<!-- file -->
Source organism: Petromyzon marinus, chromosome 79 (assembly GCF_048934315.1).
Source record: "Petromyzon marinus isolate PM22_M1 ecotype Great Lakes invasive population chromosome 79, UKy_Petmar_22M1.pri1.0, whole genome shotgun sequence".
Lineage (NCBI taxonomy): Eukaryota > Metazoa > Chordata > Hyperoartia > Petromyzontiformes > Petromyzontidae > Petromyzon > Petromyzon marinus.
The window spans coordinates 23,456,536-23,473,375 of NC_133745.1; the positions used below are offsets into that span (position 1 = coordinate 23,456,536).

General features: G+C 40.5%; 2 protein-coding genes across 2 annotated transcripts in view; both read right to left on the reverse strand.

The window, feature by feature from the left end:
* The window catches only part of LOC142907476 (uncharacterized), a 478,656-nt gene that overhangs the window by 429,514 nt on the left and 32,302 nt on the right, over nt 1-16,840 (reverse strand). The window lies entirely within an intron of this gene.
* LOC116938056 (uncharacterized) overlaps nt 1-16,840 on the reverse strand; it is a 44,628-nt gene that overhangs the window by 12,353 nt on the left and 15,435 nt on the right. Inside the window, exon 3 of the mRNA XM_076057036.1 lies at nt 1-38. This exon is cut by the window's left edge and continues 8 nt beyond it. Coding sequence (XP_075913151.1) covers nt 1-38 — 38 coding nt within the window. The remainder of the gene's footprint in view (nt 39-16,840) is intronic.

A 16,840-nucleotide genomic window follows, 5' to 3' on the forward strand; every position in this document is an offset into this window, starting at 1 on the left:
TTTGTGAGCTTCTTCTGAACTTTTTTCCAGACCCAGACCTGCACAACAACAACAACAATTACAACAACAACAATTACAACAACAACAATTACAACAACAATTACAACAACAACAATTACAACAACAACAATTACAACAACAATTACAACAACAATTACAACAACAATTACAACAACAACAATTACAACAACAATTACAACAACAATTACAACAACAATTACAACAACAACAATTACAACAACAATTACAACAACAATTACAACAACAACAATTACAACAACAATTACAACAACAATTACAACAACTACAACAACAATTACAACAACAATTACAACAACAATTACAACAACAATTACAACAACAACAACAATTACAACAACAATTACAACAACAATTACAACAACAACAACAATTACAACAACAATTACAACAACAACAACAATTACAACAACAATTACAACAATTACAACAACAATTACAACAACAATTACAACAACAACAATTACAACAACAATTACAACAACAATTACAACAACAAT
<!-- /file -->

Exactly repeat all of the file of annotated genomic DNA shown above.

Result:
Source organism: Petromyzon marinus, chromosome 79 (assembly GCF_048934315.1).
Source record: "Petromyzon marinus isolate PM22_M1 ecotype Great Lakes invasive population chromosome 79, UKy_Petmar_22M1.pri1.0, whole genome shotgun sequence".
Lineage (NCBI taxonomy): Eukaryota > Metazoa > Chordata > Hyperoartia > Petromyzontiformes > Petromyzontidae > Petromyzon > Petromyzon marinus.
The window spans coordinates 23,456,536-23,473,375 of NC_133745.1; the positions used below are offsets into that span (position 1 = coordinate 23,456,536).

General features: G+C 40.5%; 2 protein-coding genes across 2 annotated transcripts in view; both read right to left on the reverse strand.

The window, feature by feature from the left end:
* The window catches only part of LOC142907476 (uncharacterized), a 478,656-nt gene that overhangs the window by 429,514 nt on the left and 32,302 nt on the right, over nt 1-16,840 (reverse strand). The window lies entirely within an intron of this gene.
* LOC116938056 (uncharacterized) overlaps nt 1-16,840 on the reverse strand; it is a 44,628-nt gene that overhangs the window by 12,353 nt on the left and 15,435 nt on the right. Inside the window, exon 3 of the mRNA XM_076057036.1 lies at nt 1-38. This exon is cut by the window's left edge and continues 8 nt beyond it. Coding sequence (XP_075913151.1) covers nt 1-38 — 38 coding nt within the window. The remainder of the gene's footprint in view (nt 39-16,840) is intronic.

A 16,840-nucleotide genomic window follows, 5' to 3' on the forward strand; every position in this document is an offset into this window, starting at 1 on the left:
TTTGTGAGCTTCTTCTGAACTTTTTTCCAGACCCAGACCTGCACAACAACAACAACAATTACAACAACAACAATTACAACAACAACAATTACAACAACAATTACAACAACAACAATTACAACAACAACAATTACAACAACAATTACAACAACAATTACAACAACAATTACAACAACAACAATTACAACAACAATTACAACAACAATTACAACAACAATTACAACAACAACAATTACAACAACAATTACAACAACAATTACAACAACAACAATTACAACAACAATTACAACAACAATTACAACAACTACAACAACAATTACAACAACAATTACAACAACAATTACAACAACAATTACAACAACAACAACAATTACAACAACAATTACAACAACAATTACAACAACAACAACAATTACAACAACAATTACAACAACAACAACAATTACAACAACAATTACAACAATTACAACAACAATTACAACAACAATTACAACAACAACAATTACAACAACAATTACAACAACAATTACAACAACAAT